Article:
People from CALD backgrounds face numerous barriers when it comes to accessing services. These include difficulties with language and a lack of knowledge of the service systems. The lack of culturally and linguistically appropriate services and culturally appropriate assessment is a major impediment to the accurate diagnosis and treatment for dementia. Brain changes associated with dementia present unique challenges to people from non-English speaking backgrounds, often causing them to revert to their primary language and past experiences. Such changes not only have a significant impact on family relationships but also cause difficulties for service provision. Furthermore, there seems to be a lack of understanding of dementia by many people in some CALD communities.
There is currently very little research into perceptions of dementia across CALD communities in Australia. Dementia Australia Vic received funding from Allens Arthur Robinson to develop a resource kit outlining dementia perceptions in Arabic, Chinese, Croatian, Greek, Italian, Macedonian, Polish, Russian, Serbian, Spanish, Turkish and Vietnamese communities. This resource will assist organizations working with CALD clients to better understand the background of consumers they are supporting and develop appropriate services to assist their clients.
The resource kit consists of individual community profiles and the following information:
• Introduction – brief reference to migration history and language.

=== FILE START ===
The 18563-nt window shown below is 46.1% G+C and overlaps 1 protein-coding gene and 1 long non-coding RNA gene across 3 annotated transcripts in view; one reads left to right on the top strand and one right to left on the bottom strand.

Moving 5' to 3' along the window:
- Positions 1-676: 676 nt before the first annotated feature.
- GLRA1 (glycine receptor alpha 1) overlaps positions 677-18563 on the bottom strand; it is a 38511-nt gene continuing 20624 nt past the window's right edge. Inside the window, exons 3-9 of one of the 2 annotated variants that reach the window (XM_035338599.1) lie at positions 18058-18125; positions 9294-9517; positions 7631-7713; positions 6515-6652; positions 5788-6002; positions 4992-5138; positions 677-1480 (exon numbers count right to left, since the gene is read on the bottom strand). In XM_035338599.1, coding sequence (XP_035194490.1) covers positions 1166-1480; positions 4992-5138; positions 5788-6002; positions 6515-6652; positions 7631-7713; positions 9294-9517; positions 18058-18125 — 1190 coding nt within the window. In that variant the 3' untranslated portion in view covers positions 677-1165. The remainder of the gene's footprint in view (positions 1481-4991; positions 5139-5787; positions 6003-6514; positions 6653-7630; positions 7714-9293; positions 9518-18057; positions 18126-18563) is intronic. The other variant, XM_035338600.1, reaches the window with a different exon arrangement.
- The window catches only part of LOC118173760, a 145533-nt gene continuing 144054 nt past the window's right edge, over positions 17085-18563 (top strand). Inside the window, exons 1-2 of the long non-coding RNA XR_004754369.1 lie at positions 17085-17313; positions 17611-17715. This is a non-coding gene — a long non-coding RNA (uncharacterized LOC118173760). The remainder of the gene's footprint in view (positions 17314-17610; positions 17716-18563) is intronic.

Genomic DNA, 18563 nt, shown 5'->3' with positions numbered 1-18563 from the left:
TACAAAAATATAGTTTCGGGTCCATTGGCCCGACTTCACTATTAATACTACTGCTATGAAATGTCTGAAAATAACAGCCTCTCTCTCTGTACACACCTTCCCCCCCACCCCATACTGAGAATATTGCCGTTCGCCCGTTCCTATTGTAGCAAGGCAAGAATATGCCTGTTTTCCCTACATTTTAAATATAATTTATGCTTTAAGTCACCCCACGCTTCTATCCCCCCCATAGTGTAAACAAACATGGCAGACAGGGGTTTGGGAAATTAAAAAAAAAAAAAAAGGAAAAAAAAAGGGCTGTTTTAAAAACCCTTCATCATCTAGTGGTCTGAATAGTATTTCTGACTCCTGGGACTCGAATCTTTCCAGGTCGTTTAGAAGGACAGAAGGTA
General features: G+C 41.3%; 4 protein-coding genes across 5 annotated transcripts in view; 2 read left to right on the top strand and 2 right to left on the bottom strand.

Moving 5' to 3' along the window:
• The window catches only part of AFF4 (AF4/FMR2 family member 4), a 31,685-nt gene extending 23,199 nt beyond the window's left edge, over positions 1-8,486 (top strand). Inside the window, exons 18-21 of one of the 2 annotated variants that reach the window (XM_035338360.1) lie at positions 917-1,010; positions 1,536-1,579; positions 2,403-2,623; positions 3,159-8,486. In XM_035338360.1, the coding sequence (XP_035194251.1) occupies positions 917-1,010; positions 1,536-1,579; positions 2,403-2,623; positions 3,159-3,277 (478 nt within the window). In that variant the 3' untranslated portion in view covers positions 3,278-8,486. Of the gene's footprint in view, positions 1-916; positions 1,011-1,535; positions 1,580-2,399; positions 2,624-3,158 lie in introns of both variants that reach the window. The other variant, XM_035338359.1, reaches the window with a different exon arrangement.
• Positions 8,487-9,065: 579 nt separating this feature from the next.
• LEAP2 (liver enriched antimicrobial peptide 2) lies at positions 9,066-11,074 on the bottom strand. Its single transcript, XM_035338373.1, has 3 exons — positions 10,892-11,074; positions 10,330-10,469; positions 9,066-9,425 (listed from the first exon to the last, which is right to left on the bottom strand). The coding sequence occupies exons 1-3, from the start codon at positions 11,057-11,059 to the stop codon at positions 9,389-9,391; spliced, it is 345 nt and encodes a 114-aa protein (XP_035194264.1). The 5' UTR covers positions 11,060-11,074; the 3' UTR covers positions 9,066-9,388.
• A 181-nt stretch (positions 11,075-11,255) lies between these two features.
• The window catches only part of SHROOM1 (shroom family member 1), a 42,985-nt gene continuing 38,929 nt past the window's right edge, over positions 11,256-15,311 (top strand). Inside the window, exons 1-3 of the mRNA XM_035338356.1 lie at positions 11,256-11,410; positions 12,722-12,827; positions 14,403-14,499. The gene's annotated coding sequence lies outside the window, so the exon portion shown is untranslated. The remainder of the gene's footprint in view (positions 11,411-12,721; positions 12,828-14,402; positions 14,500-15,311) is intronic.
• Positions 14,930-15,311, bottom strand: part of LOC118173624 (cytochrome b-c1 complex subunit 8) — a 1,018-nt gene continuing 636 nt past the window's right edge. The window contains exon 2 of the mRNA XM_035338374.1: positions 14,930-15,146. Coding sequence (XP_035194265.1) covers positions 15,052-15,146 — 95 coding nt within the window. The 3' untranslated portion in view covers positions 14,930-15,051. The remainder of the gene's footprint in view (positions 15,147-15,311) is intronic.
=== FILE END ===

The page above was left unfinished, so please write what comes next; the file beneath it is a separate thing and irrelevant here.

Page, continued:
• Perceptions of dementia
• Diagnosis and treatment
• Role of the family
• Attitudes to community care
• Attitudes to residential care
• Attitudes to counselling
• Religion and its role in dementia care
• Key issues to consider
• Key community contacts
• Dementia-specific information
Information contained in these profiles is based on opinions of people who were consulted during this project. It is important to remember that each person is an individual and each individual within a specific ethnic group may not hold the same views or opinions about dementia or even have the same amount of knowledge about the condition. It is essential to consider the perceptions of ageing, memory changes and dementia and recognise the differences within and across cultures in order to engage CALD communities and provide culturally and linguistically appropriate services. The basic principles of ‘person-centred care’ need to be taken when working with people with dementia from CALD backgrounds.
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